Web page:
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Hidden Depths

The area around the Dordogne valley in southwestern France is a place where traditions endure and where it is easy for the visitor to feel they have stepped back in time

A lain is a man of many talents. One evening, in the salon at the Terrasse hotel in the village of Meyronne, he produces what looks like a small brass cylinder dangling from a chain.

‘Do you know what this is?’ he asks.

I reply in the negative.

‘It’s a pendulum,’ he says. ‘I use it to heal people.’

And he proceeds to demonstrate how he can use this unlikely looking object both to discover ailments and to cure them.

He holds the pendulum over my head and it rotates wildly. ‘You’ve a lot on your mind,’ he suggests, before using his hands in a sweeping gesture to brush away the negative energy that is occupying my thought processes.

I have to confess I don’t feel any different, but Alain repositions the pendulum and, lo and behold, it has stopped its crazy oscillations and hangs, quite limp, from his hand.

‘Et voilà,’ he smiles, ‘now you’ll sleep better tonight.’

The show has aroused a certain level of interest. Soon the salon has been transformed into a veritable healer’s triage unit. Alain copes well, although the effort of helping all those creaking knees and aching backs brings a few tears to his eyes and sends them rolling down his cheeks.

Would Alain have found such a receptive audience in another part of France? Who knows. Perhaps this area, with its enduring links between people and patrimonie, its wide spaces and quiet villages holds on to traditions and confidence in folk remedies in a way that has been lost elsewhere.

There is certainly a timeless, enduring quality about this tract of southwestern France. The Dordogne Valley cuts through the departments of Lot, Aquitaine and Corrèze, each of which has its own character yet also defines the concept of La France Profonde, deep France, where local customs endure and the regional takes precedence over the national.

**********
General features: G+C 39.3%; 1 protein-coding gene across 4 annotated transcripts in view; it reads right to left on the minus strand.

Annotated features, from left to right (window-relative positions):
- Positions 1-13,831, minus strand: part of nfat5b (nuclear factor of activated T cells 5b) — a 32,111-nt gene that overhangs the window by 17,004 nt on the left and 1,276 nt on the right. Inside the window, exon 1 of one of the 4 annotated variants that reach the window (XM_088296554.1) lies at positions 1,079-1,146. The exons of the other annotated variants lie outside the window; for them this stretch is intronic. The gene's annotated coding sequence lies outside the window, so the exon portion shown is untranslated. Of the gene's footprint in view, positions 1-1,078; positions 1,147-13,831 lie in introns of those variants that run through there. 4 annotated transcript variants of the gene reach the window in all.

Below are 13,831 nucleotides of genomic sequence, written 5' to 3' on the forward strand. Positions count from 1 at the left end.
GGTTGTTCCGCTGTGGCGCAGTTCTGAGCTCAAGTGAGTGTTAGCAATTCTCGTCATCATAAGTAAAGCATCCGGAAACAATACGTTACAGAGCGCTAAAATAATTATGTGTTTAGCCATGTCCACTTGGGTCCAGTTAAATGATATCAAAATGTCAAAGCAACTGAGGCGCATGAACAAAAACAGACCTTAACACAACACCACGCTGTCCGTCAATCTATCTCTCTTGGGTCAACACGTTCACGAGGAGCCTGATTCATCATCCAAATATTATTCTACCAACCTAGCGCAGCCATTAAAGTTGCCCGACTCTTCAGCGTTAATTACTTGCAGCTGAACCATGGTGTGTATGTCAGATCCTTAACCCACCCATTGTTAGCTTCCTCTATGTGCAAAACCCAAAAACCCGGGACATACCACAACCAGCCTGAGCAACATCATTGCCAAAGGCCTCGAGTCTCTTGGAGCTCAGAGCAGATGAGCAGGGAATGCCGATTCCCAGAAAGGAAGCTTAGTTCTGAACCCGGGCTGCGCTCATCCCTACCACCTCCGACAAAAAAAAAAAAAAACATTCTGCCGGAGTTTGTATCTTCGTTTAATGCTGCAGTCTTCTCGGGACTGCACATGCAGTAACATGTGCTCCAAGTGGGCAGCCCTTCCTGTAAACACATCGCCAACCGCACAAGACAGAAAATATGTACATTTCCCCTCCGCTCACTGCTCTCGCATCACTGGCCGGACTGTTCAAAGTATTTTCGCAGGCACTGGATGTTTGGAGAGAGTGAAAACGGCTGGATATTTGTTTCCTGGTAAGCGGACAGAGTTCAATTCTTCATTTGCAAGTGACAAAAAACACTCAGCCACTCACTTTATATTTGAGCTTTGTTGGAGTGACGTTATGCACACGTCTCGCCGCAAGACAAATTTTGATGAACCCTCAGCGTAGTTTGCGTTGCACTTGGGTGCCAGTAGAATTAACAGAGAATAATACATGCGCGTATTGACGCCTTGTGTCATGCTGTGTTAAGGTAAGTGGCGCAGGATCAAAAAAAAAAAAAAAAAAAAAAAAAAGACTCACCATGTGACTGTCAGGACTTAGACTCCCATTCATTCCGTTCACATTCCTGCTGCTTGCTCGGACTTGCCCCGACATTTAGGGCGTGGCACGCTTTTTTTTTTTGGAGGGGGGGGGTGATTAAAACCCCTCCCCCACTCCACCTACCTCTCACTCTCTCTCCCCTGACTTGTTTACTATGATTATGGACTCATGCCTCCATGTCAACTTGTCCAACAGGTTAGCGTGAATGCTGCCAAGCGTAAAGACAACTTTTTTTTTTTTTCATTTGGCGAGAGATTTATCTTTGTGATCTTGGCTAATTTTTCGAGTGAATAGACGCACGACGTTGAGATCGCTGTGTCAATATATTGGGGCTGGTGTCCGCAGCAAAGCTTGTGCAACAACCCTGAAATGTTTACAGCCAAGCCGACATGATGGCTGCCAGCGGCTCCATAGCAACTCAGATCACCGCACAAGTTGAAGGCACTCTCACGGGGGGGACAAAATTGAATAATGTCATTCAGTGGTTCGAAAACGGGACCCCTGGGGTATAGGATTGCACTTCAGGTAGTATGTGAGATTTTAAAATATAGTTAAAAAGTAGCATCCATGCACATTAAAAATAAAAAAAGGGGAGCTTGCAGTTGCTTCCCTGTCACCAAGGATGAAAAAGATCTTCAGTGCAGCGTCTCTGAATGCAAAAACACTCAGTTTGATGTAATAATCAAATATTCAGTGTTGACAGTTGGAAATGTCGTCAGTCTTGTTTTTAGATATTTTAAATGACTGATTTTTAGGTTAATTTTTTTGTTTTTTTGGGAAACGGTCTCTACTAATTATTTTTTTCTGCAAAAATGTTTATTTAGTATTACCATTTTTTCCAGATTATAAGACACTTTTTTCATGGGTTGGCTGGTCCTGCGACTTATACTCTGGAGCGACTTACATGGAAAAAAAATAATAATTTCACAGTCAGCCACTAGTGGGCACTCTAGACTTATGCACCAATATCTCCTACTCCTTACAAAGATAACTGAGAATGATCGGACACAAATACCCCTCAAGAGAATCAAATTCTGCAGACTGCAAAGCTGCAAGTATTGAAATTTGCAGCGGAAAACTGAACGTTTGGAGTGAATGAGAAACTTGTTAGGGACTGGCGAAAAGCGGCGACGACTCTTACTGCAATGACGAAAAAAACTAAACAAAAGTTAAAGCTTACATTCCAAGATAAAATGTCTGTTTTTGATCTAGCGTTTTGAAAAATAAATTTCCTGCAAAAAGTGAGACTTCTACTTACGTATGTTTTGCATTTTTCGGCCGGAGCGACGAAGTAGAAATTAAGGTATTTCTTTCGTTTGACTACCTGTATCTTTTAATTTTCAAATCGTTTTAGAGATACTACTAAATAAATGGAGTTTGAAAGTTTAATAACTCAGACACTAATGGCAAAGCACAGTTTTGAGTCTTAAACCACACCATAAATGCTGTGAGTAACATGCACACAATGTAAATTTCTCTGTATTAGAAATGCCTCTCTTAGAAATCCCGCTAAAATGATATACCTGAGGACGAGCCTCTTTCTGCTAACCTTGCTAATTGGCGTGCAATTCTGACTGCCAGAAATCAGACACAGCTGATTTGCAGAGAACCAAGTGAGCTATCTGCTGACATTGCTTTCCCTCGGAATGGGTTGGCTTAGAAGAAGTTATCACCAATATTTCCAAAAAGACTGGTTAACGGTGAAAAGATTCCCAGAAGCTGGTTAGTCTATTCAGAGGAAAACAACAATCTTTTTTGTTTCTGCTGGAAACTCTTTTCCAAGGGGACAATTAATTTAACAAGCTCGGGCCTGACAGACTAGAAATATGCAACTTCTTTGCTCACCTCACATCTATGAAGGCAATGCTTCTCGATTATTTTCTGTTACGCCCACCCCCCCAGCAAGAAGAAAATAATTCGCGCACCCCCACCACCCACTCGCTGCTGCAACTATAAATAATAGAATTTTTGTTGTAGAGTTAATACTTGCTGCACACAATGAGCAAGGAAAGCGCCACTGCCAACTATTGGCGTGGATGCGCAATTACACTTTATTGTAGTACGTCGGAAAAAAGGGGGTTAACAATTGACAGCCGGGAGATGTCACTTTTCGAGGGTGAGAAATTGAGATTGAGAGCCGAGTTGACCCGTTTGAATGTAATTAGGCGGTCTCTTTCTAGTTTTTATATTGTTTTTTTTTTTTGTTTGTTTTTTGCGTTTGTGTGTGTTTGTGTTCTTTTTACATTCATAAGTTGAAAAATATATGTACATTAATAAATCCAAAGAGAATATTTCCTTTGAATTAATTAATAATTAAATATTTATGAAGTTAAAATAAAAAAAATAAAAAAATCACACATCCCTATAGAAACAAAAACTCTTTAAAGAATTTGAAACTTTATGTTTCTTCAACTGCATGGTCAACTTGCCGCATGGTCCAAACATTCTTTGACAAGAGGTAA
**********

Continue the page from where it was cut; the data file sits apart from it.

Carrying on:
Local knowledge has it that when actor Brad Pitt was looking for a rural hideaway his eye fell on this area – and one clifftop château in particular. Its owners, however, were less keen to sell than he was to buy and so the deal did not materialise.

Local knowledge has it that when actor Brad Pitt was looking for a rural hideaway his eye fell on this area

Touring this region is a revelation; almost traffic-free roads climb through thickly wooded hills and valleys, the river gorge appearing high and pale above the trees, its sides slipping sheer toward the clear waters of the Dordogne many metres below.

In fields by the roadside, dun-coloured cows eye passers-by with good-natured indifference, while geese and turkeys patrol wire enclosures, hopefully unaware of what lies in store for them – their fate sealed by signs at farm entrances offering foie gras and pâté de l’oie.

Such matters are occupying minds at Sarlat, where my visit coincides with the town’s annual Fête de la Gastronomie. Stalls selling local delicacies fill the main square, while a flock of 200 sheep are penned at one end, a reminder of the flocks that would have been herded from summer to winter pastures in times gone by.

Attracting much interest is a demonstration of how best to cook foie gras. Françoise Surot cuts off huge slices from a pale pink block of it before frying them in bubbling fat. A group of local people looks on with interest, partly in admiration of the technique, partly in the knowledge that chunks of the end product – served in combination with locally grown figs – are soon to be handed out.

Françoise’s English husband, David, taking time off from his day-job of building a wooden house for the couple, is in the role of sous-chef and waiter. ‘Ducks and geese are tremendously important to this region,’ he says. ‘And nothing’s wasted, they use every part of them.’